Wednesday, December 11, 2013

Review of Carlton Mellick III's "Clusterfuck"

If you haven’t read a bizarro novel yet, you are seriously missing out.  The genre takes all the gore of the freakiest horror movies, throws in strange sex and absurd ideas, and gives us some of the most entertaining and often hilarious novels available.

Carlton Mellick III is often called the godfather of bizarro fiction, and his frat boy spelunking horror novel, Clusterfuck, is a sick, demented, and thoroughly entertaining read.

Technically, Clusterfuck is the sequel to Mellick’s novel Apeshit, a favorite among his fans, though it isn’t necessary to read the first before reading the second.  Both are tributes to B horror films, but while Apeshit is about high school kids in a secluded mountain cabin, Clusterfuck is about seven college students who go spelunking in the caves under that same mountain.

The students include Dean, a douchebag frat boy with lactating breasts, Trent, who was encouraged to be an asshole by his mother and has risen to the challenge, Lauren, a seemingly sweet sorority girl with a hell of a disgusting fetish, and adopted sisters Selina and Marta, whose fucked-up secrets are two awesome to give away in a review.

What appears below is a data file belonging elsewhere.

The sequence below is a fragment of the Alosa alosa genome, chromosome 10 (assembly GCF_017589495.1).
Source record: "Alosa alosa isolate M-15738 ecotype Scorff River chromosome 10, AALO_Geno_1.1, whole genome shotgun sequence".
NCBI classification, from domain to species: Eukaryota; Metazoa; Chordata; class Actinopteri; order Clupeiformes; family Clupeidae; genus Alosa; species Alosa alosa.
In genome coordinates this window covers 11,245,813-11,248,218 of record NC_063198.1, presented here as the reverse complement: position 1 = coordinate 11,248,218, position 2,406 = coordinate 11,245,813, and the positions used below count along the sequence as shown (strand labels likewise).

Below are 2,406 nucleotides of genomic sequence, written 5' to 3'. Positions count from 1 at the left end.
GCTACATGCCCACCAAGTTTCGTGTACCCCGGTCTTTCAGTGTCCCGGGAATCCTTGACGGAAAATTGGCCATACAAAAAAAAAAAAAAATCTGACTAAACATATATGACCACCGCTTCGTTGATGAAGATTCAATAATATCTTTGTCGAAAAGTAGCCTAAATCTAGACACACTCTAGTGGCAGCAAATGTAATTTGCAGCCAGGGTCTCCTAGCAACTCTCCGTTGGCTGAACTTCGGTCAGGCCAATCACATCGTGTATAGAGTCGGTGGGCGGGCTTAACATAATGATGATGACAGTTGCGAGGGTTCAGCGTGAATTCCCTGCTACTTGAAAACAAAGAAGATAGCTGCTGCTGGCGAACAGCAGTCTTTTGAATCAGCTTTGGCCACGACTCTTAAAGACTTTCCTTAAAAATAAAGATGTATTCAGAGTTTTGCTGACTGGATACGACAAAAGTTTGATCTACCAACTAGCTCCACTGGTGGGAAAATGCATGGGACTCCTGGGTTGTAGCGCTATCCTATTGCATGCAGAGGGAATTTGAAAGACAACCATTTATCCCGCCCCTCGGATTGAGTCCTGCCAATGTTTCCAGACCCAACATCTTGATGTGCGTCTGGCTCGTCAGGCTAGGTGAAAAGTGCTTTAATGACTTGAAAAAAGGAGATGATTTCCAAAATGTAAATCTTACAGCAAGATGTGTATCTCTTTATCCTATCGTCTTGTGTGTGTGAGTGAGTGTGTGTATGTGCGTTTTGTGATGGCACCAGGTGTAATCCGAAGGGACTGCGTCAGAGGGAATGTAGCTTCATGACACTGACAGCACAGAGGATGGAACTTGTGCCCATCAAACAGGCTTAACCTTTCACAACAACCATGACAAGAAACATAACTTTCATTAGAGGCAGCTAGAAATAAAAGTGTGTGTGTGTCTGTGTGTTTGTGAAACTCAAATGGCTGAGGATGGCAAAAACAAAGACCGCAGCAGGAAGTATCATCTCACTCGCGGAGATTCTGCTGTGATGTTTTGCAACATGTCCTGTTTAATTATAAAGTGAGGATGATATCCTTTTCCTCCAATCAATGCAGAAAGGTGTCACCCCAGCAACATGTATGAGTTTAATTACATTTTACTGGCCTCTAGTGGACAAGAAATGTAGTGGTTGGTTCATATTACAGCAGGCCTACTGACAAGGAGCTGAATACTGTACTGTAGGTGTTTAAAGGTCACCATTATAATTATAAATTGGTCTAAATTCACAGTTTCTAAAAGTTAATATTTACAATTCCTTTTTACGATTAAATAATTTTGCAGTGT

These fools—and yes, all the main characters are all fools—go caving in Turtle Mountain despite warnings from a local ranger to stay the hell out of there.  For Trent, this is all a player, PUA style scheme to get laid.
If you are claustrophobic at all, take this as a warning: Mellick’s protagonists get themselves literally into a lot of tight spots, and not the sexy kind.  I don’t know if this book will help or exacerbate claustrophobia, but I got a thrill out of those intense scenes.

What else is under the ground besides tight spaces?  How about white-eyed children, immortal mutants, and radioactive crystals?  Yep, all there.   We also learn more about what the hell was going on in Apeshit, including the likely background of a couple of monsters in that book.

I’ve read and loved nearly thirty of Mellick’s novels, and I recommend this one as highly as any of the others.  If bizarro sounds intriguing to you, this is a great first book to get you into the genre.  If it sounds too strange and freaky, try it anyway.  You just might become disgusted with yourself when you find that you really, really like it.

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